6 Terrific Books for Getting Girls Into Tech|WIRED
Originally published in WIRED September 18th, 2018
Susan Wojcicki, CEO of YouTube
Geetha Murali, CEO of Room to Read
Geetha Murali’s mother grew up in Chennai, India, in a family in which child marriage was common. When she was 13, she rebelled and went to school instead. “Education became a driving force in her life,” Murali says. “She instilled that obsession in me.” Murali went on to earn two master’s degrees (in statistics and South Asian studies) and a PhD. In 2013, as the chief development officer of literacy nonprofit Room to Read, an education nonprofit , she caught the attention of Susan Wojcicki, who later joined the board. Inspired by her own 9-year-old daughter, Murali shared her picks for budding technologists.
by Hope Jahren
This memoir describes the geobiologist’s relationships with her scientist father and, later, a female coworker. I like that it shows a girl having mentors that are male and female.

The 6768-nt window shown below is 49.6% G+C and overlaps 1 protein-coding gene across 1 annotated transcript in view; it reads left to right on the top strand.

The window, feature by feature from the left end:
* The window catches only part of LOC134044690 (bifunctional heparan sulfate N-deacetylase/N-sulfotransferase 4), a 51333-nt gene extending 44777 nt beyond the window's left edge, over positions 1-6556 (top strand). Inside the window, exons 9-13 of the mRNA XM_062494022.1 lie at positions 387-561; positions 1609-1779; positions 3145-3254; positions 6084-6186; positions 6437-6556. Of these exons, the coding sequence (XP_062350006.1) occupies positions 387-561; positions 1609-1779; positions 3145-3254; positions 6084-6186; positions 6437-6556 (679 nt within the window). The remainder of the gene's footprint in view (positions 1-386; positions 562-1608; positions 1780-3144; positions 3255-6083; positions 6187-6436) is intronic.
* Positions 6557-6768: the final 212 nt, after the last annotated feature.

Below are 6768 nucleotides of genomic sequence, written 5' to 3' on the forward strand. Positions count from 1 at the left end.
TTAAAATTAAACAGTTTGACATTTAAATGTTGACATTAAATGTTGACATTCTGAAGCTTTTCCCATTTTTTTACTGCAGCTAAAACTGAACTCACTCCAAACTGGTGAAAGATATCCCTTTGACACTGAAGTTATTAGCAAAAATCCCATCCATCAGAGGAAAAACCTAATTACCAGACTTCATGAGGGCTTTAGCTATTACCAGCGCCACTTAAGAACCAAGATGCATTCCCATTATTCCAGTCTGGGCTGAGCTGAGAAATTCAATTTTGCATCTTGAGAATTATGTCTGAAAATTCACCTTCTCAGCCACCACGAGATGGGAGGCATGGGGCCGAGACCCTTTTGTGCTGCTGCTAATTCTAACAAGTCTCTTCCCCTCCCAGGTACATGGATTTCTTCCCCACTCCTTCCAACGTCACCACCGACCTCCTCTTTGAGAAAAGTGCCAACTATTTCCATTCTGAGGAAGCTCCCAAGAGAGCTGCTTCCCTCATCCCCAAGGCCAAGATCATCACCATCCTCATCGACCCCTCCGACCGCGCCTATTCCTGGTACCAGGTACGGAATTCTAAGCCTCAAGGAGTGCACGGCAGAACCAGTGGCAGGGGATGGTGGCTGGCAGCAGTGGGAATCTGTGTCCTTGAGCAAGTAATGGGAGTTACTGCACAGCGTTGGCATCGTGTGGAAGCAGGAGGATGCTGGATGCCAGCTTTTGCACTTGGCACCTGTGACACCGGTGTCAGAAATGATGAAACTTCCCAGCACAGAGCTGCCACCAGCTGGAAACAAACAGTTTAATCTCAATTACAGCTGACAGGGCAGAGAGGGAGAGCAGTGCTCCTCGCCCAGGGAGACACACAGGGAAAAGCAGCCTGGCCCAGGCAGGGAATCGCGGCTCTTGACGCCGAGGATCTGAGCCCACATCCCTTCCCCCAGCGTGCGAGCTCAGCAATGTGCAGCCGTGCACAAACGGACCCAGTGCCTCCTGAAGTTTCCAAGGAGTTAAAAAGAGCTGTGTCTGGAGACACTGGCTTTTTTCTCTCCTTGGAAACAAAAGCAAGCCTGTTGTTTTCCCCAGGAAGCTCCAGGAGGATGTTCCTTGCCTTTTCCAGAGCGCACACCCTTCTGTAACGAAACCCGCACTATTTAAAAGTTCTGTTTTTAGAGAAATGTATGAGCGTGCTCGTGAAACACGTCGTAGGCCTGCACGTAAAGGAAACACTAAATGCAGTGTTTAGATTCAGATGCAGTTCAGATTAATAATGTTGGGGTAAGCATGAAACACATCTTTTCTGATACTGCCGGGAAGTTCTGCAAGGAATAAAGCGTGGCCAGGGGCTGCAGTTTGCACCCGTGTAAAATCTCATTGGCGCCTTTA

Brazen: Rebel Ladies Who Rocked the World
by Pénélope Bagieu
A graphic novel in which women rebel against societal norms and conquer their respective fields, from exploration to invention.
Headstrong: 52 Women Who Changed Science and the World
by Rachel Swaby
Swaby shines a light on dozens of pioneers in science and mathematics.
by Jacqueline Kelly
The tale of a 19th-century girl exploring the secrets of Charles Darwin’s book On the Origin of Species. I love how the heroine is driven by her own curiosity.
Girls Think of Everything: Stories of Ingenious Inventions by Women
by Catherine Thimmesh
Did you know a woman invented the windshield wiper blade?
by Elena Favilli and Francesca Cavallo
My 9-year-old daughter loves this book because it makes her imagine herself as the hero of her own story.
Photography by Halie Chavez
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